Banks need Boundaries! Banken in die Schranken!

Banks need Boundaries!

"As a rule, political economists do not take the trouble to study the history of money; it is much easier to imagine it and to deduce the principles of this imaginary knowledge." - Alexander Del Mar in History of monetary systems (1895)
...on which Benes and Kumhof expanded: "An excellent example is the textbook explanation for the origins of money, which holds that money arose in private trading transactions, to overcome the double coincidence of wants problem of barter. [...] not a shred of evidence to support this story." - Chicago Plan Revisited (IMF Working Paper 2012)

In plain English: Instead of learning about the origins of money, we prefer to invent a story, and believe that instead.

"[The myth of barter] is the founding myth of our system of economic relations. It is so deeply established in common sense, even in places like Madagascar, that most people on earth couldn't imagine any other way that money possibly could have come about. The problem is there's no evidence that it ever happened, and an enormous amount of evidence suggesting that it did not. For centuries now, explorers have been trying to find this fabled land of barter – none with success. Adam Smith set his story in aboriginal North America [... But there,] most goods were stockpiled and then allocated by women's councils, and no one ever traded arrowheads for slabs of meat. Economists simply ignored this information." - David Graeber, Debt. The first 5,000 years. (2011)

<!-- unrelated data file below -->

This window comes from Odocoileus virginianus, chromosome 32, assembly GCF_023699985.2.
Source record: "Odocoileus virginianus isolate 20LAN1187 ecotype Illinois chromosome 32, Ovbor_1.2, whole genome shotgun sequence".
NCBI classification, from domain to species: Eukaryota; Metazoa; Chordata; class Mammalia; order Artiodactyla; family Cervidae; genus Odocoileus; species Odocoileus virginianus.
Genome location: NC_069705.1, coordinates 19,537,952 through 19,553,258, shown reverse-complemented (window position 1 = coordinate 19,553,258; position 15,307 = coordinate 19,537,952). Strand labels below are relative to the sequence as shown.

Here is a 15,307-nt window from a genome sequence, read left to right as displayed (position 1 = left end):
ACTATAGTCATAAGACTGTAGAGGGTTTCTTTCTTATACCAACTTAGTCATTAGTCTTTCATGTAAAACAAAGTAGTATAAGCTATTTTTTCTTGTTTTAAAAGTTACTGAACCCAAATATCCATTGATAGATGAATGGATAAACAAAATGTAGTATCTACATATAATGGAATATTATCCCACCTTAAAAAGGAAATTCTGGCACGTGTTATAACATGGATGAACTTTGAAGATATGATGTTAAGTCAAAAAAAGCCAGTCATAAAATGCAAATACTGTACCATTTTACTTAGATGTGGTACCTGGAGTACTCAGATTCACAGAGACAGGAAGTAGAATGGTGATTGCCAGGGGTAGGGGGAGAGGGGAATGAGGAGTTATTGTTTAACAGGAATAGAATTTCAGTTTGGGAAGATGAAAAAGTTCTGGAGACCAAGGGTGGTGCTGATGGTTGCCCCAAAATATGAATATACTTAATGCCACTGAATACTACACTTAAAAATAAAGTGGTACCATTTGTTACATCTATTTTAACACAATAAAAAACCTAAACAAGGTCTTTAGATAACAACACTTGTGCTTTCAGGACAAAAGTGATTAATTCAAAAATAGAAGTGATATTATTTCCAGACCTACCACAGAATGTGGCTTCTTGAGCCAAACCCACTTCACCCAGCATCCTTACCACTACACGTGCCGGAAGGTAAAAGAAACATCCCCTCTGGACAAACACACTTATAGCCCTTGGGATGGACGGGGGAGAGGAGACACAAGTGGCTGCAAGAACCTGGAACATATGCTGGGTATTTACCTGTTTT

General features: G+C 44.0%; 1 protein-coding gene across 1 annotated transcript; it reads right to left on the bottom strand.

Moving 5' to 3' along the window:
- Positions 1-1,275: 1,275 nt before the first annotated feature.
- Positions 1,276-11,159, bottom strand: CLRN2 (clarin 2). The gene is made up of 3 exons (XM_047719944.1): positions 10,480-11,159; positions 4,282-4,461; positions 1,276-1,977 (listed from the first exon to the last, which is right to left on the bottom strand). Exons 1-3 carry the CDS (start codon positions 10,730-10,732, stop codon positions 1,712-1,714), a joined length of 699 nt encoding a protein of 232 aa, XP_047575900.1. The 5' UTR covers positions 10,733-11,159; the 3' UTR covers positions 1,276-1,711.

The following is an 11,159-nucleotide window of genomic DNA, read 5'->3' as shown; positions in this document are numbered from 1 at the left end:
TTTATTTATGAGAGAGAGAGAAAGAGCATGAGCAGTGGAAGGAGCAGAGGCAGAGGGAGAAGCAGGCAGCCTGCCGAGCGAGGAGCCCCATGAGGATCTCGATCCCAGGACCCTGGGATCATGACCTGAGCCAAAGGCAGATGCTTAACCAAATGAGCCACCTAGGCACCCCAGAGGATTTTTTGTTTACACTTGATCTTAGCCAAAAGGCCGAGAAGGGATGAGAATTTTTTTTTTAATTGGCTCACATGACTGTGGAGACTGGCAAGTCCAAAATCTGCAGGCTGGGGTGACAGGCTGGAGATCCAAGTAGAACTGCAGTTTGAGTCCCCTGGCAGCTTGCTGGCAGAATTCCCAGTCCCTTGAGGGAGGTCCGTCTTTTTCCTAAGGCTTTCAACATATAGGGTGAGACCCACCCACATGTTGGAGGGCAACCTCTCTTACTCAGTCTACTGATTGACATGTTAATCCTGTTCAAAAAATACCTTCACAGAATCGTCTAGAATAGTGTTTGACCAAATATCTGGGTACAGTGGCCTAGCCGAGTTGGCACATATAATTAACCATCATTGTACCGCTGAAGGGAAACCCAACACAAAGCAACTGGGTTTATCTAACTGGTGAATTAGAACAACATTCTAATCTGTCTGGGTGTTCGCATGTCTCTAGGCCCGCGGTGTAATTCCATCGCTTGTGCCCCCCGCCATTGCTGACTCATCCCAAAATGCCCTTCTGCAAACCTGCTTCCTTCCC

Beyond this historical view of where money comes from, we also urgently recommend studying where money comes from every day – and where it vanishes to!

Compiled by Banks need Boundaries!

For more on Adam Smith, see our blog's jokes department.

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